With production interrupted by the small matter of travelling around Germany supporting OMD on their English Electric tour, the debut album from VILE ELECTRODES, ‘The future through a lens’ has finally landed. It is long overdue and long awaited, but any skilled craftsman will appreciate that sometimes deadlines come and go in order to deliver perfection.
From the moment you press play and hear the title track, an instrumental homage to John Carpenter, you know you are in for something really quite special. Dedicated composer Martin Swan has devoted his life to mastering the abilities of analogue synthesizers and his skills coupled with some very fine vocals from Anais Neon have proved potent to all those fellow musicians in the modern day era desperately trying to follow in the footsteps of KRAFTWERK, DEPECHE MODE, OMD and the like. The competition might very well be quaking in their boots, seriously considering unplugging their synthesizers and walking away from the studios when really, ‘The future through a lens’ should be their benchmark.
It’s difficult to choose a favourite when each of the twelve tracks has something very different to offer. You are instantly taken on a journey, swept away with the swelling and swirling waters of ‘Drowned Cities’ only to drift away with the ebb and flow of ‘After The Flood’; a chilling song particularly when you hear the words “flesh and blood and broken bones”, leaving you with thoughts of the devastation that could occur after a tsunami. Animal instincts take over as suddenly you’re whisked on to terra firma, running with ‘The Leopard’ the rhythm of which beautifully mimics the predator as she runs and pauses for breath through the long dry grassy plains of Africa to chase her prey.
Anais has really experimented with her vocals throughout the album and this is particularly evident in ‘Tore Myself to Pieces’, a song in which she seems to replicate the tones of Jimmy Somerville, and even the tempo and sounds are reflective of THE COMMUNARDS, especially at the beginning. ‘Damaged Software’ however could be interpreted as how difficult life can be in the rat race. The lyrics speak of waking from a dream to face the reality, being swept away from comfort zones, having no safety net or knowledge how to evolve, and how many of us switch to auto pilot drifting aimlessly in order just to get through. Yet it feels far from depressing as musically it’s actually quite uplifting and buoyant.
There have been many influences within this album and not just on a musical level. Authors Margaret Attwood and JG Ballard (‘After the Flood’ and ‘Drowned Cities’ respectively) have played their part but who would have thought the simple experience of a camping trip would trigger an album track? However, ‘Nothing’ is just that. It has a very deep, rich earthy sound to it, perfectly reflecting the open space and uninterrupted views that sometimes we all crave and then half way through it just stops. You could hear a pin drop and for a couple of seconds you can actually feel your heart beat through your chest. The melody and vocals then pick back up with Anais calling repetitively for “oblivion, with reckless abandon”. The music continues and eventually fades and the very simple addition of an accordion right at very end makes you wonder if you are by the sea or somewhere in rural France. You choose. But apparently it’s there just “because” (says Swan). And it’s beautiful; genius.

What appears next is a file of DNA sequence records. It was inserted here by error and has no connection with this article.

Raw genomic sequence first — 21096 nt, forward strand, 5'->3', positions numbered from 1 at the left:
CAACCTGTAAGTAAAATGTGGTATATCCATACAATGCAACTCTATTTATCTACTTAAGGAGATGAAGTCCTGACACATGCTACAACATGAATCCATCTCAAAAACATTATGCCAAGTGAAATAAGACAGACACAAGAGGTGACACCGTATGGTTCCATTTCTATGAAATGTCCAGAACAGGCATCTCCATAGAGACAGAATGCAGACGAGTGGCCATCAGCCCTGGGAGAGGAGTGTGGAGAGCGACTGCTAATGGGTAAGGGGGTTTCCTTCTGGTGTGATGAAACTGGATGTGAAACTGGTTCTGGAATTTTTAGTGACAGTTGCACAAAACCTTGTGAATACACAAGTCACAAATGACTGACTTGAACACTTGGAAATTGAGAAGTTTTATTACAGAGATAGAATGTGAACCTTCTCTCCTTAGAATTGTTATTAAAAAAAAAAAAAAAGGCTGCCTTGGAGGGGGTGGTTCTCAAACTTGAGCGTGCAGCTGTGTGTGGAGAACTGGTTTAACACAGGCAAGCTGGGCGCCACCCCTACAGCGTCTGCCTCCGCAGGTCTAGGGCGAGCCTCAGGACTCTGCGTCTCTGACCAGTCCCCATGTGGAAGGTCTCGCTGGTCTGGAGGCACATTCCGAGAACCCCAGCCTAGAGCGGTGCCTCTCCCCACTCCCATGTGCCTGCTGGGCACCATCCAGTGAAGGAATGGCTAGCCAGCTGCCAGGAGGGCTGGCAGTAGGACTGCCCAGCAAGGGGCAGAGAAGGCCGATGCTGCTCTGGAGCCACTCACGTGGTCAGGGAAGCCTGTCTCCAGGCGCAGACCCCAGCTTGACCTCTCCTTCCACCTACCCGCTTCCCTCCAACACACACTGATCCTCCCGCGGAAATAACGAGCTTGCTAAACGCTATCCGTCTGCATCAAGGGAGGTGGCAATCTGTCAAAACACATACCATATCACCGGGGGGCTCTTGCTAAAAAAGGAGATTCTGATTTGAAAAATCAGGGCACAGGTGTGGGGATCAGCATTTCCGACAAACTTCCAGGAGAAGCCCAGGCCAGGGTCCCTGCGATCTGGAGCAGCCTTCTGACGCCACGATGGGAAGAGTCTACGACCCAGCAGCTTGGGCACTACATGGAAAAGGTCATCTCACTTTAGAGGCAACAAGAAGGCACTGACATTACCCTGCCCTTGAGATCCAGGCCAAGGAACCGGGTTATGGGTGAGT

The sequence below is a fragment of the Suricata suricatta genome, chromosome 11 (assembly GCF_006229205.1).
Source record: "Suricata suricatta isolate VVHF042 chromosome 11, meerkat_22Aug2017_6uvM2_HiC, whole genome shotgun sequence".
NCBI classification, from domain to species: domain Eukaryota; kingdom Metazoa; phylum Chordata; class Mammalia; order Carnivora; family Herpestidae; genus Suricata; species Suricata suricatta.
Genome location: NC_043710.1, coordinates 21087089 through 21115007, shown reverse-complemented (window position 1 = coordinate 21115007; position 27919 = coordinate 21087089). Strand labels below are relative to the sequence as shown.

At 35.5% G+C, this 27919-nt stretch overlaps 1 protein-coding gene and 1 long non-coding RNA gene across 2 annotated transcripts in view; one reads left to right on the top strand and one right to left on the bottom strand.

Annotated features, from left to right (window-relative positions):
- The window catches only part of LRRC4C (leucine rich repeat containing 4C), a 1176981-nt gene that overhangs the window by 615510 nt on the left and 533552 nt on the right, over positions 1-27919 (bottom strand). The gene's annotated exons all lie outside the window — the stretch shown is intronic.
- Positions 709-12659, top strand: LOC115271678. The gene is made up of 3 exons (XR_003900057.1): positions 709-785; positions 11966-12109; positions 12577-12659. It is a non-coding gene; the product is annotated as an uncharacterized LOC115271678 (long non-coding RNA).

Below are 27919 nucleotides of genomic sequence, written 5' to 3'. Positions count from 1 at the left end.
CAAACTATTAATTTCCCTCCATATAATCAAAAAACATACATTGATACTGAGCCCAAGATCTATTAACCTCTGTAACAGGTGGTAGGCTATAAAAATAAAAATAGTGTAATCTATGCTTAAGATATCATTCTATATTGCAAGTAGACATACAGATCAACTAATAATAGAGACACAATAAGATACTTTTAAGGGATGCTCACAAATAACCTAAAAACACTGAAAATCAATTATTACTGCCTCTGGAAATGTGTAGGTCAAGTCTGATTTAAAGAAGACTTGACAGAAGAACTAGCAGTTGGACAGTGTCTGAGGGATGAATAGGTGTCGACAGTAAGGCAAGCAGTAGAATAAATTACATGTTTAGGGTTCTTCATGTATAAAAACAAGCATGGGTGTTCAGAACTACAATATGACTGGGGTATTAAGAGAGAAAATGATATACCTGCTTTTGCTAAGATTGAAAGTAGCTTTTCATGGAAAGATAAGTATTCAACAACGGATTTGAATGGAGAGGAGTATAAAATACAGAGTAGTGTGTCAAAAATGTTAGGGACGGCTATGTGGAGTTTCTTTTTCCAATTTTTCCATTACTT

VILE ELECTRODES have wisely chosen ‘Deep Red’ as the final track on the album. This is without doubt an outstanding work of art which should be listened to with your eyes closed. Listen to every word, listen to the melody, breath it all in. The when you’ve come back down to earth and all the goose bumps have retracted, check out the video. It will bring a completely different dimension to the composition, filling you with emotions you may never realised you ever had.
But it’s not over yet. What does every great album deserve? Yes, that’s right. A deluxe version with bonus tracks… all six of them, the titles of which might only be a subtle difference to the original but musically the tracks deviate somewhat more. Swan loses control, like a mad professor in a laboratory, experimenting tirelessly with outstanding results namely ‘Playing With Hellfire’, ‘De-emerged’, ‘Feed All Your Addictions’ and the classic ‘The Very Last Time’. These bonus tracks represent a very different side to VILE ELECTRODES but really do display their exceptional capabilities as accomplished musicians.
If OMD believe in VILE ELECTRODES then so should you. Buy it. Listen to it. Share it and listen to it again; over and over. Then buy yourself a ticket to see them live should they come to a town near you. You won’t be disappointed.
VILE ELECTRODES ‘The future through a lens’ is available as a digipak CD and a deluxe 2CD steel sleeve set from their online store at http://vileelectrodes.bigcartel.com/
It can be heard on Spotify at https://play.spotify.com/album/3fHN8O0bAD1pSE9J1vvJCz
Also still available are the 3 Track CD EPs ‘Play With Fire’, ‘The Last Time’ and ‘Re-Emerge’. The 9 tracks from this EP Trilogy are not featured on ‘The future through a lens’.
All tracks are available for download from http://vileelectrodes.bandcamp.com/
VILE ELECTRODES play the Electronic Circus Festival in Gütersloh on Saturday 5th October 2013 with former NEU! and KRAFTWERK member MICHAEL ROTHER. Please visit www.electronic-circus.net/ for more details. There will be a warm-up gig in Berlin on Friday 4th October at a venue to be announced shortly
They also play Elektronisches Geshӓft on Thursday 26th September at The Roomz in St Leonards-on-sea with RHODODENDRUN and FRONTIER TELGRAPH; entry is free
Text by Karen Buxton
17th September 2013